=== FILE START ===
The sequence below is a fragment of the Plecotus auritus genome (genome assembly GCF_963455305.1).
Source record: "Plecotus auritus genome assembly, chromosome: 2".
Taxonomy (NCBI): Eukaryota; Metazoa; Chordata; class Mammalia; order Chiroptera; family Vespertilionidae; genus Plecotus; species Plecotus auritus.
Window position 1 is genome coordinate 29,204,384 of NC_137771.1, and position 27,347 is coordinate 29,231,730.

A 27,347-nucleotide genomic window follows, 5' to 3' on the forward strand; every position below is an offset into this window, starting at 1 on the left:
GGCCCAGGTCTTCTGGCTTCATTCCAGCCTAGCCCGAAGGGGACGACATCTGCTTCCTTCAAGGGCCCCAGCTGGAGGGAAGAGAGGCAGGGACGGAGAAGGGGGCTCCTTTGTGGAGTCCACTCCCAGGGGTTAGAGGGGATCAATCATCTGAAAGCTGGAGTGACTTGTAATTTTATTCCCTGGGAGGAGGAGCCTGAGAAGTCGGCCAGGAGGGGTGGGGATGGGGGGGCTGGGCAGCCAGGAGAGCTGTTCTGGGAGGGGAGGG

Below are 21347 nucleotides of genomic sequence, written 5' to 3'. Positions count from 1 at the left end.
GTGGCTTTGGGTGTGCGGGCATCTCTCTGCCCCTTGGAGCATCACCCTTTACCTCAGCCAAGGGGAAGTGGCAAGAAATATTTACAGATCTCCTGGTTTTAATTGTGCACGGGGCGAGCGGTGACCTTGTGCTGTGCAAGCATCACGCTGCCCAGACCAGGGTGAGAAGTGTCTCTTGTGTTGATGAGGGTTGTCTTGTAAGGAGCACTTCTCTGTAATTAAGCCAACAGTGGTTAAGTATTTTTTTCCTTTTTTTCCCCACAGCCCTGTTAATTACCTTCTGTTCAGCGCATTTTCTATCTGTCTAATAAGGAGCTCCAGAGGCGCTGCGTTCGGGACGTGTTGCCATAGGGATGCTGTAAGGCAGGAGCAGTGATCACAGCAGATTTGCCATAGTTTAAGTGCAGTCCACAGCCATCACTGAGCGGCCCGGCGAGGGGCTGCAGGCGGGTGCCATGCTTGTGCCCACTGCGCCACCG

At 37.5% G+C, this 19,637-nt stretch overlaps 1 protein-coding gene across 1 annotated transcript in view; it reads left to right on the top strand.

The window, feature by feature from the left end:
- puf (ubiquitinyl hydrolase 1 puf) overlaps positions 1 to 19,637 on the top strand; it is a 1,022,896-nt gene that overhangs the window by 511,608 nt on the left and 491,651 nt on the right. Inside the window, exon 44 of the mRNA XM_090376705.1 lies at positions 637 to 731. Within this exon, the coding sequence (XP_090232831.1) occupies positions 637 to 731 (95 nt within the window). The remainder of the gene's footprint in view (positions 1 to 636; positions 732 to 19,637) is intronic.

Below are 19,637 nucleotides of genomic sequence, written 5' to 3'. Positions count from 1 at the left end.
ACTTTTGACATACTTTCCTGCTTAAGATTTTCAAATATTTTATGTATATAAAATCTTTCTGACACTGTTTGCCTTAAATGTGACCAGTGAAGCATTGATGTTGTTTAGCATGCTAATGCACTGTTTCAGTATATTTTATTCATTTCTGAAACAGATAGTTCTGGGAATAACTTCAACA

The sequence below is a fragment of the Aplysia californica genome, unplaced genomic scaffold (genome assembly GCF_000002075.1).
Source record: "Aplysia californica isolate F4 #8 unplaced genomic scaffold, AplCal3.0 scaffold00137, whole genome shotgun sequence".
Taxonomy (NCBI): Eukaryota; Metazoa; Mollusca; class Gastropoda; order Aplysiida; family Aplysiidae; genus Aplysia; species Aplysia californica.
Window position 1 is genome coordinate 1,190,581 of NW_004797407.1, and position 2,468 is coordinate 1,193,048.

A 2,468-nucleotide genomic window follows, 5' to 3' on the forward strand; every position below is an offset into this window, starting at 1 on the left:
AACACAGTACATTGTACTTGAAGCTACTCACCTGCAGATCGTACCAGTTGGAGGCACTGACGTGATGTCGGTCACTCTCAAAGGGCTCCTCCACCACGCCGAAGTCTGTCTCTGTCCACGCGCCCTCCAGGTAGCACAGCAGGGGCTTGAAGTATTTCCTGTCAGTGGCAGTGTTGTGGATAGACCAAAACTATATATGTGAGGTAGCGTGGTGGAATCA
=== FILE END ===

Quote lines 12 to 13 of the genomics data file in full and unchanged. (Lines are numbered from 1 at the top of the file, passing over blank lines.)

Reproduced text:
Below are 19,637 nucleotides of genomic sequence, written 5' to 3'. Positions count from 1 at the left end.
ACTTTTGACATACTTTCCTGCTTAAGATTTTCAAATATTTTATGTATATAAAATCTTTCTGACACTGTTTGCCTTAAATGTGACCAGTGAAGCATTGATGTTGTTTAGCATGCTAATGCACTGTTTCAGTATATTTTATTCATTTCTGAAACAGATAGTTCTGGGAATAACTTCAACA